5 points: The game is loaded with more or less hard problems, and many problems can only be solved by extensive brain use!

The Witcher: 3 points - combat difficulty can be adjusted.

PERSPECTIVE:

A Non-score category:

TXT: No perspective (e.g. no graphics), text games.
FIX: Fixed viewpoint (Not changeable).
FLEX: Flexible distance/orientation . The viewpoint distance can be changed and/or the screen can be rotated.
ISO: Isometric view ( Any angle between vertical top-down and 1.st person view, but still seen from above the party/ characters.
SHOULDER: The close overhead / shoulder view, where the gamers viewpoint follow the character(s) heading, with a look just above the head/shoulders of your character(s), and the character(s) can be seen in the button of the picture.
FP: The 1.st person view where gamers viewpoint is the same as looking out of the eyes of the character(s)
BIRD: From the sky the players has a vertical down view point on the game-world.
SIDE: View points like Platform games or the elder Kings/Space quest games

The Witcher: ISO and SHOULDER


PLAYSTYLE:

A non-score category.

SP: Single player
MP: Multiplayer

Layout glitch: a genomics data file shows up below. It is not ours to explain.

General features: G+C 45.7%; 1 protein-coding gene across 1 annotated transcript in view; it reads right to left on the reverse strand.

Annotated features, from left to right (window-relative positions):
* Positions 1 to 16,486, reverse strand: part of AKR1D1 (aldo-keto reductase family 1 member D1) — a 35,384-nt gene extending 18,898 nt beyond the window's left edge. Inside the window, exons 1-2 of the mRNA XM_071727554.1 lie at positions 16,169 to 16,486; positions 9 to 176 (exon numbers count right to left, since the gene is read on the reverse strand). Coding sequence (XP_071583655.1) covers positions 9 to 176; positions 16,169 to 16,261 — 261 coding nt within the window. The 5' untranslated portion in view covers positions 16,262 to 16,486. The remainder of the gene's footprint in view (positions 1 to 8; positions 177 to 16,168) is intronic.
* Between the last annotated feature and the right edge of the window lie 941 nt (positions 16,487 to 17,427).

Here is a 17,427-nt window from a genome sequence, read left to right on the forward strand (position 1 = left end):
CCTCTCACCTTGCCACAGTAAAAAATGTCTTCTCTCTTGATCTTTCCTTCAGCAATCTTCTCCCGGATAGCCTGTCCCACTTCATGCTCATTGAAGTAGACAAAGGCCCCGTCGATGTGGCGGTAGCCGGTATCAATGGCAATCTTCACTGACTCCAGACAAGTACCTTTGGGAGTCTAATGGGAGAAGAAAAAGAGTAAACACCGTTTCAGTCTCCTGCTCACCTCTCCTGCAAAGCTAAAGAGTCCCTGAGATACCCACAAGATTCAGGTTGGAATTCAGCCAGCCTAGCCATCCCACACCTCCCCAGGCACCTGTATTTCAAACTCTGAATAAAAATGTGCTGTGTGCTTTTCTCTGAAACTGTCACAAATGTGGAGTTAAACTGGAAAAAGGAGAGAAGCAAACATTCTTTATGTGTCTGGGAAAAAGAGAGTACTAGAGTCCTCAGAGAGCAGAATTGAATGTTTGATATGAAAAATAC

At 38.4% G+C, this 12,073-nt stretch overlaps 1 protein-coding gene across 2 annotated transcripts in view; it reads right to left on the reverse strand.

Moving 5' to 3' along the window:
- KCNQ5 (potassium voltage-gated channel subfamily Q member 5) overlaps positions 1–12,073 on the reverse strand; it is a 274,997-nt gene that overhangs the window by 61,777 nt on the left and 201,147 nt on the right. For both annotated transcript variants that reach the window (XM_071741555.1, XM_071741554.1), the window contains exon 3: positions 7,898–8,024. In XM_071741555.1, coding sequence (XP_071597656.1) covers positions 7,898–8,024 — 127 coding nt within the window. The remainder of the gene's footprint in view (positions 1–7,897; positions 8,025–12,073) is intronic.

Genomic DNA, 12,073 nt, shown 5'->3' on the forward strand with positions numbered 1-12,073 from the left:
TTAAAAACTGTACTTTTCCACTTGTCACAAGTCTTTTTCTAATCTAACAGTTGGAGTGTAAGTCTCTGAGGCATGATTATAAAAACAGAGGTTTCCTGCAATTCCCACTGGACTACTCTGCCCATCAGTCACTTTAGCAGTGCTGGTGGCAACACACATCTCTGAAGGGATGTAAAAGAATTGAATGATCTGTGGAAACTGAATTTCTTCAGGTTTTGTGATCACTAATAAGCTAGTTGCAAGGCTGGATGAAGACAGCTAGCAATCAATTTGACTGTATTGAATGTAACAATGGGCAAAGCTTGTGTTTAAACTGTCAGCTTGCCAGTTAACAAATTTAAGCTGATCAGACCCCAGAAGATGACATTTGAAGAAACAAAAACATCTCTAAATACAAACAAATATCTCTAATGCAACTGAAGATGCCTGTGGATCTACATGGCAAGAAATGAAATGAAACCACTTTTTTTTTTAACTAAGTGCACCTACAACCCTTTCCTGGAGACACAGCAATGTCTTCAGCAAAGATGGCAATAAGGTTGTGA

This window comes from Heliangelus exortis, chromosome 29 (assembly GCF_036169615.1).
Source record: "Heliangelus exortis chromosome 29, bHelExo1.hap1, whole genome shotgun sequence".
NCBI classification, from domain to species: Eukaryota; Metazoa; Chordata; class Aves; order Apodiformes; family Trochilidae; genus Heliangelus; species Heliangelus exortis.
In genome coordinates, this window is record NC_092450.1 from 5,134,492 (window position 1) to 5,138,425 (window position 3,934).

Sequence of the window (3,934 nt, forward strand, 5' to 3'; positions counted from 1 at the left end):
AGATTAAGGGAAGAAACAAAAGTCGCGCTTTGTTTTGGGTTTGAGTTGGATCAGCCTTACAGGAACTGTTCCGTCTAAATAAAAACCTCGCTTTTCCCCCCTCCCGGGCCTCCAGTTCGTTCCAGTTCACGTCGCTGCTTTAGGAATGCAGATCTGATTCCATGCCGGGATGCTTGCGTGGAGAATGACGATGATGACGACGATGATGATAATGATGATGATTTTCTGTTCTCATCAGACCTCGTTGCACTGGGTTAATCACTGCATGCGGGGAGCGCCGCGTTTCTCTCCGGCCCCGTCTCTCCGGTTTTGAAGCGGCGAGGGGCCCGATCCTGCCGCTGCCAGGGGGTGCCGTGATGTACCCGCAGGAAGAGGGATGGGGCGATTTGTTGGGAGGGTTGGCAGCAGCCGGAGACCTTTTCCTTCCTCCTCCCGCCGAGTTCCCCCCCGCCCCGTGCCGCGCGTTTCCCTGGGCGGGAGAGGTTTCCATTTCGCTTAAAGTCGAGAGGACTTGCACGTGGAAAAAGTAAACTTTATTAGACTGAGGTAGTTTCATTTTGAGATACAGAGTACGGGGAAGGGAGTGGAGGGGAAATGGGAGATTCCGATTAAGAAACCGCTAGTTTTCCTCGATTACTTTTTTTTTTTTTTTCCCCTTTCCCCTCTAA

OP: Online play possible
MMO: Massive multiplayer online!
Co: Co-operative multiplayer possibility
PvP: Player versus player mode in multiplayer mode.
P: Parties possible.
S: Single character game

The Witcher: SP/S

TECHNICAL STATE
The Witcher: is stable on XP Systems with 2GB Ram and a newer gfx-card and cpu, some Vista users report problems

Conclusion The Witcher:

RPG Factors: Story: 5, Character: 3, NPC-Interaction: 5, Gameworld: 3, Manipulation: 4, Combat: 3.
RPG Score:= 3.83 => CRPG
Other Factors: Graphics: 5 (2007), Sound: 4, Length:3 (4), Difficulty:3, Perspective: ISO & SHOULDER, Style: SP-S.

Bottom line:
A very good game for crpg and adventure fans. Cool main character, choices and consequences everywhere, very good story with different pathes, interesting npcs, nice alchemy system, good minigames.
A second play through is a must. -> two thumbs up.
Last edited by HiddenX; November 13th, 2007 at 19:05.